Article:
Director and producer Di He at AIVFX in Canada explains the value of computer science and programming in developing customized render and production pipelines for animation. He and his team recently produced ‘The Birthday Gift’, a prizewinning animated short film.
Di He is a director and producer of animated films, originally from China and now based in Toronto at Authentic Illusion VFX, has a background in both classical sculpture and computer science. When Di was studying for sculpture at art college in China in the mid-nineties, computer graphics resources were still not as accessible to Chinese art students as they were elsewhere.
“I could approach software from a programmer’s perspective instead of only as an artist. I use this knowledge in my work every day and it makes a huge difference. Some things can only be achieved through programming – shaders, VFX simulations, rendering and lighting – and cannot be mastered purely through artistic skill. Artists also need to understand the physical principles controlling how the computer displays lighting and colour, for example.” He finds this understanding invaluable for computer animation.
Di designed the whole rendering pipeline for the projects at AIVFX, which runs with a very small team, as well as the production pipeline to customize and streamline the workflow. It took Di about a week to set up the render pipeline, based mostly on 3Delight with the addition of in-house shaders and 3-point light setups, with additional lights when needed.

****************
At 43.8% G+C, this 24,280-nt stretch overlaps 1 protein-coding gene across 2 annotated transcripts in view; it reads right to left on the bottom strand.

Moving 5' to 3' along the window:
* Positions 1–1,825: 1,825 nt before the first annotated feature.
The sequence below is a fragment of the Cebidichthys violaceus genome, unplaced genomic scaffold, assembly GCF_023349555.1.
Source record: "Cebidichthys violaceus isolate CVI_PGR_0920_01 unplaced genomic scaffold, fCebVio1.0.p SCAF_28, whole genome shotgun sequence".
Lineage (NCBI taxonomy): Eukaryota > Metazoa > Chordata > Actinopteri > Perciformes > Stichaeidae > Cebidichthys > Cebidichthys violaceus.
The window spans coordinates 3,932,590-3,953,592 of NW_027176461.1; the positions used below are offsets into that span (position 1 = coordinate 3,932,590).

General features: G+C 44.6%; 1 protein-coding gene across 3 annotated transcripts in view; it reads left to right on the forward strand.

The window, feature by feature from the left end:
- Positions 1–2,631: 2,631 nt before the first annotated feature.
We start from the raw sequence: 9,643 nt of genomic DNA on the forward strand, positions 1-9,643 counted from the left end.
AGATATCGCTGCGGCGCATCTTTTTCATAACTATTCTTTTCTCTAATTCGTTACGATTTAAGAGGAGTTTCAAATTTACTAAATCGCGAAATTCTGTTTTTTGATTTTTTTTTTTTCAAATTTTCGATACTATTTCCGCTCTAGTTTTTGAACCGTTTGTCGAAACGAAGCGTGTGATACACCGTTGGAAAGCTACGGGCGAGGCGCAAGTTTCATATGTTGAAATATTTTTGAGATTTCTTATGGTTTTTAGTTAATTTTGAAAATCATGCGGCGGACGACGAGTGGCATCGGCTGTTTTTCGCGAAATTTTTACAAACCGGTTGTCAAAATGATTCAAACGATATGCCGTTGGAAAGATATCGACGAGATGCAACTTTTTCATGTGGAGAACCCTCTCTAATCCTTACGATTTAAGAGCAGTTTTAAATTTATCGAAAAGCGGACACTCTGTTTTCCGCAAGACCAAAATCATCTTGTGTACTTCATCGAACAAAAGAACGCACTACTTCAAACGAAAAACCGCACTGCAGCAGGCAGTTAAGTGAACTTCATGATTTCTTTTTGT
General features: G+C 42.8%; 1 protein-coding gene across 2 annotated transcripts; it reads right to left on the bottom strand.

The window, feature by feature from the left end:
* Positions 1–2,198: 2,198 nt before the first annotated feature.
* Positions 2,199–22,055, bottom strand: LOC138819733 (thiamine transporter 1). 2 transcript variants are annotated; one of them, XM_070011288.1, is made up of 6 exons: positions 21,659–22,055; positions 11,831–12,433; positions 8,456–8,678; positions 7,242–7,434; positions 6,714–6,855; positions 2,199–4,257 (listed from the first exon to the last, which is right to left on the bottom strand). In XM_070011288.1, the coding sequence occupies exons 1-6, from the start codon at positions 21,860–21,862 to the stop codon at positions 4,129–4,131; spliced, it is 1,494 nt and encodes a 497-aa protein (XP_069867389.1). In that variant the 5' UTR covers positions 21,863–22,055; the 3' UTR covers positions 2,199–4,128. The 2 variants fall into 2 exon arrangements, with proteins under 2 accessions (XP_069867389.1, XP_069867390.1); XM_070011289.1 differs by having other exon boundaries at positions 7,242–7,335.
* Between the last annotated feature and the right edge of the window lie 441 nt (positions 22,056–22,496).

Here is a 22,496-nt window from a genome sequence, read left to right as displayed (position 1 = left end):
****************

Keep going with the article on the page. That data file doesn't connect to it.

“Production time on ‘The Birthday Gift’, with a team of only five, was just three months,” Di said. “We try to focus on efficiency, so no one has to set up scenes from scratch. Each person concentrates on being very skilled at what they do, and communicating with all the other members in the team.”
“The characters are based mostly on some photographs we found online. I’d say the most challenging of these was the grandmother, an old lady. She has to portray someone who is very poor but also very kind. The way she talks, her expressions and overall behaviour were quite difficult for us to capture.”
“Scale, however, was difficult to figure out for this production, and we decided to make an environment that ‘fits’. Even though not every object is at a proper scale, they have all found their places and feel right. We based a lot of the environment design on our own memories and feelings. Using photo reference was almost secondary.”
Composition and Colour
Every location has a carefully chosen colour palette to help establish the mood, and time was spent ‘painting with light’. The particle systems in 3DS Max and Particle Flow were used to generate subtle snow, smoke and fog effects to bring more realism to the film, but the setting is mean to transcend the natural world. “Each frame is in essence a Renaissance painting – the environments are lit with warm inviting lighting and care was taken to perfect the composition of each shot,” Brock said.